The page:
Links golf forces you to put up with the vagaries of the weather and humpy-bumpy hard turf. Some have equated the surrounding to like being on the moon. You must have a variety of shots in your arsenal. In the US, you can be somewhat robotic in your approach to playing a course through the air. You know how far that pitching wedge goes to the tenth of a yard. Guess what? Links golf cuts through all that bull-butter. You better have every shot in the bag when you step foot on a links course.
Links golf is you versus the course. You have no shelter from what Mother Nature may bring. One moment it may be sunny and five minutes later, you have gale force wind and it is raining sideways. You see the weather approaching sometimes like a drunken ex-girlfriend who spots you at a party. You know what’s coming and you have nowhere to hide.
You will hit what you think are good shots, only to see them bound off the green or sideways into a pot bunker, the wispy fescue or the gorse. Oh yes, the bunkers on links courses are true penalties. No one this white sand, low lip, perfectly raked stuff we have in the US. You go in a bunker on a links courses, it is wedging out sideways back to the fairway. And yes, sometimes you must hit backwards! We in the US complain about ‘bad bounces’ and ‘not getting rewarded’ for good shots. I can just see Old Tom Morris saying, Aye, but isn’t that how life goes?’
You can’t be a robot playing a links. You can play the same links course twice in one day and play your shots totally different in the second round versus the first. You must think your away around the course. You can’t just bomb it, go find it and bomb it again like many in the modern era tend to do. That aspect alone makes links golf worth appreciating. You must know and understand the land and the shots only begin to take shape once they hit the turf. Read the greens, but you also better read the land.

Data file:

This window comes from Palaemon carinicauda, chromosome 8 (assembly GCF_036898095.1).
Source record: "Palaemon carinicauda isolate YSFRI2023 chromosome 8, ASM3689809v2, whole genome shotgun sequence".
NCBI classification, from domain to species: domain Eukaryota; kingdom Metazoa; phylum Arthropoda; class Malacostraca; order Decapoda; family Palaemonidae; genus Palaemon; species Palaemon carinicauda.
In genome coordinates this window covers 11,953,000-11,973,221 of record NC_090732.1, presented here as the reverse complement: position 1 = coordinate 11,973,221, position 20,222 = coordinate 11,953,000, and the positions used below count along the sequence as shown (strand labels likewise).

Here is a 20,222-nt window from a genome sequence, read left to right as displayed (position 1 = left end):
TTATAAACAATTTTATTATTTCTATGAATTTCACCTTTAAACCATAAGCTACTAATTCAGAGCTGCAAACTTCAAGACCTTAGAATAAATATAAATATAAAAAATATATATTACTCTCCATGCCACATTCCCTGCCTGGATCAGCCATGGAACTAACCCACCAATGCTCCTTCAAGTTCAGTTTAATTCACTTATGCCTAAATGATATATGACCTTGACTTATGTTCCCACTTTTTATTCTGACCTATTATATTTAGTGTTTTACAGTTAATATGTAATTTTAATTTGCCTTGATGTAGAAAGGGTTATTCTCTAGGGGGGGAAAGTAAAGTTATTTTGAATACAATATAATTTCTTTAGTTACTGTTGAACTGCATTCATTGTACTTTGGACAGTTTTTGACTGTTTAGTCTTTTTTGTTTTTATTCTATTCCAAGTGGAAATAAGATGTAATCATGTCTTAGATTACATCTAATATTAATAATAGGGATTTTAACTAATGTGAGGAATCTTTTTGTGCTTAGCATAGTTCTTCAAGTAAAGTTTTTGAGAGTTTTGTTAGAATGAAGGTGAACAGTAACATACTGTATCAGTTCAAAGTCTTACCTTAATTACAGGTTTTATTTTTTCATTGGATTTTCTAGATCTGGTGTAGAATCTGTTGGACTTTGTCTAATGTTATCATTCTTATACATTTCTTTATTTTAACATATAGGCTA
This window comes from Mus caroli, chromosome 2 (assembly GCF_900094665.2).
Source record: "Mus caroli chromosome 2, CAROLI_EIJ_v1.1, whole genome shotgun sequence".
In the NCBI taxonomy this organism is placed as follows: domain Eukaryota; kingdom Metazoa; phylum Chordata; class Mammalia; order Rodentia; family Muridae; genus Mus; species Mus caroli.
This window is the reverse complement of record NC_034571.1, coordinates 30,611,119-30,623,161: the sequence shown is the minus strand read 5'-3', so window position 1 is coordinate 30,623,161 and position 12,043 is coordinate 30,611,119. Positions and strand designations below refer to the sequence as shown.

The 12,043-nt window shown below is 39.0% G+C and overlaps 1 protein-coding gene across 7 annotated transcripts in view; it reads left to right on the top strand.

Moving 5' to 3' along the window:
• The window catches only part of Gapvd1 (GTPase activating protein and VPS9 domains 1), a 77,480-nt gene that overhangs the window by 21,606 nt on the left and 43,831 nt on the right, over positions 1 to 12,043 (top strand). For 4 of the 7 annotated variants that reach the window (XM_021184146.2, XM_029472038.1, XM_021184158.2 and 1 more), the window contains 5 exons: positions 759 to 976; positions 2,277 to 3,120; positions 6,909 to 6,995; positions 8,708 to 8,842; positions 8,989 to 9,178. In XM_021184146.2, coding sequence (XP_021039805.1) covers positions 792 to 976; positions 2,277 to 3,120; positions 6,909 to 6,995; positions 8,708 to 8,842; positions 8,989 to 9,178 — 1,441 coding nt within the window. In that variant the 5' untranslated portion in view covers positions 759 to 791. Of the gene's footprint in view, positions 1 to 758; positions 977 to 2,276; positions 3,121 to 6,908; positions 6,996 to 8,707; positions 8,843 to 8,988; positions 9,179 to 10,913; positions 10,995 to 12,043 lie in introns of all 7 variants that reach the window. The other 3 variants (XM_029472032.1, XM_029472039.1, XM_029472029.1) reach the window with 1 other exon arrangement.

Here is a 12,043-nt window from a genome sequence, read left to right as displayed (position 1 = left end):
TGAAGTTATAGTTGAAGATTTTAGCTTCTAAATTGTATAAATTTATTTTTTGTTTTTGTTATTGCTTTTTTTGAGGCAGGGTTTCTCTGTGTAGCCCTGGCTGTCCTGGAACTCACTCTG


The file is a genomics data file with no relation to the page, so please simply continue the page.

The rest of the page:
Links golf is the purest form of golf and for all these reasons are why I truly would rather play a links course any day of the week. There is no truer test of your golfing ‘toolbox’ than teeing it up for a round at a seaside links course. Having different options, the challenge of creating and executing different shots during a round is what golf is about.
My first time playing Royal Lytham & St. Annes, I had 120 yards into the 18th green. I decided to chip and run and 7 iron. It got no more than 6 feet off the ground, carried about 50 yards in the air and ran the rest to about 12 feet from the flag. On the balcony of the clubhouse right behind the green a few members were watching me. As I approached the green they lifted their drinks and shouted, ‘You must be a local.’ My response, ‘I wish I were.’